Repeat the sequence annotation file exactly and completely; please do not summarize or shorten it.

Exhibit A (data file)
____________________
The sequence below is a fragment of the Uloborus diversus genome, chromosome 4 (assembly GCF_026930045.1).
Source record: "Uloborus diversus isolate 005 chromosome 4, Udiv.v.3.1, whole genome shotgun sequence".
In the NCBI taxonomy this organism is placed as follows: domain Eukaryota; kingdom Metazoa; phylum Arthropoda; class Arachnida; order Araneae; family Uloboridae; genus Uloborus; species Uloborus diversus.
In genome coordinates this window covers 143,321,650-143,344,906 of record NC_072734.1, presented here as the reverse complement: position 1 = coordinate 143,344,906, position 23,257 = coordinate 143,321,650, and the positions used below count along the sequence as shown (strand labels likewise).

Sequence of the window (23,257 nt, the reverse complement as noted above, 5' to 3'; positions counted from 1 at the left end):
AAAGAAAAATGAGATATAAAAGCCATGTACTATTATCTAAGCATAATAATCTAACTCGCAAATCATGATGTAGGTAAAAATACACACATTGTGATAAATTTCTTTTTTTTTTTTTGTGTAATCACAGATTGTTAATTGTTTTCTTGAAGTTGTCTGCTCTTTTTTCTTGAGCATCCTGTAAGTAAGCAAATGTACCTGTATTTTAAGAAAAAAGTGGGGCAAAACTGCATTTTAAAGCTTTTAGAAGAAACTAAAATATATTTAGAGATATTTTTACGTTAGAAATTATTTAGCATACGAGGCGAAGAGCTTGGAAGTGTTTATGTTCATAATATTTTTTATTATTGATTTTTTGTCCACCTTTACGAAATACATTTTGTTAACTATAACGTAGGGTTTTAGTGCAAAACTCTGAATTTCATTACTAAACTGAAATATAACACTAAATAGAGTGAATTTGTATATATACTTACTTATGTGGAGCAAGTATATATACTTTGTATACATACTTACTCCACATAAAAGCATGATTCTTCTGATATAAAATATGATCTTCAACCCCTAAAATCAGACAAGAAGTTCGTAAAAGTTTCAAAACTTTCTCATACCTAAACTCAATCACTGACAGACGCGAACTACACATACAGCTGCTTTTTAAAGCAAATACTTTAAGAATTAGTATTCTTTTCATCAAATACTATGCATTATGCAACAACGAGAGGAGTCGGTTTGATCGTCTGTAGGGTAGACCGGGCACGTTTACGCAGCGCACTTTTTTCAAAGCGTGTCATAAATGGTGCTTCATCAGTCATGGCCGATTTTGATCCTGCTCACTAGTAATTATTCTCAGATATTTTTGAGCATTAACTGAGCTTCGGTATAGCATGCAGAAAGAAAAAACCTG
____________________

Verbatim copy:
The sequence below is a fragment of the Uloborus diversus genome, chromosome 4 (assembly GCF_026930045.1).
Source record: "Uloborus diversus isolate 005 chromosome 4, Udiv.v.3.1, whole genome shotgun sequence".
In the NCBI taxonomy this organism is placed as follows: domain Eukaryota; kingdom Metazoa; phylum Arthropoda; class Arachnida; order Araneae; family Uloboridae; genus Uloborus; species Uloborus diversus.
In genome coordinates this window covers 143,321,650-143,344,906 of record NC_072734.1, presented here as the reverse complement: position 1 = coordinate 143,344,906, position 23,257 = coordinate 143,321,650, and the positions used below count along the sequence as shown (strand labels likewise).

Sequence of the window (23,257 nt, the reverse complement as noted above, 5' to 3'; positions counted from 1 at the left end):
AAAGAAAAATGAGATATAAAAGCCATGTACTATTATCTAAGCATAATAATCTAACTCGCAAATCATGATGTAGGTAAAAATACACACATTGTGATAAATTTCTTTTTTTTTTTTTGTGTAATCACAGATTGTTAATTGTTTTCTTGAAGTTGTCTGCTCTTTTTTCTTGAGCATCCTGTAAGTAAGCAAATGTACCTGTATTTTAAGAAAAAAGTGGGGCAAAACTGCATTTTAAAGCTTTTAGAAGAAACTAAAATATATTTAGAGATATTTTTACGTTAGAAATTATTTAGCATACGAGGCGAAGAGCTTGGAAGTGTTTATGTTCATAATATTTTTTATTATTGATTTTTTGTCCACCTTTACGAAATACATTTTGTTAACTATAACGTAGGGTTTTAGTGCAAAACTCTGAATTTCATTACTAAACTGAAATATAACACTAAATAGAGTGAATTTGTATATATACTTACTTATGTGGAGCAAGTATATATACTTTGTATACATACTTACTCCACATAAAAGCATGATTCTTCTGATATAAAATATGATCTTCAACCCCTAAAATCAGACAAGAAGTTCGTAAAAGTTTCAAAACTTTCTCATACCTAAACTCAATCACTGACAGACGCGAACTACACATACAGCTGCTTTTTAAAGCAAATACTTTAAGAATTAGTATTCTTTTCATCAAATACTATGCATTATGCAACAACGAGAGGAGTCGGTTTGATCGTCTGTAGGGTAGACCGGGCACGTTTACGCAGCGCACTTTTTTCAAAGCGTGTCATAAATGGTGCTTCATCAGTCATGGCCGATTTTGATCCTGCTCACTAGTAATTATTCTCAGATATTTTTGAGCATTAACTGAGCTTCGGTATAGCATGCAGAAAGAAAAAACCTG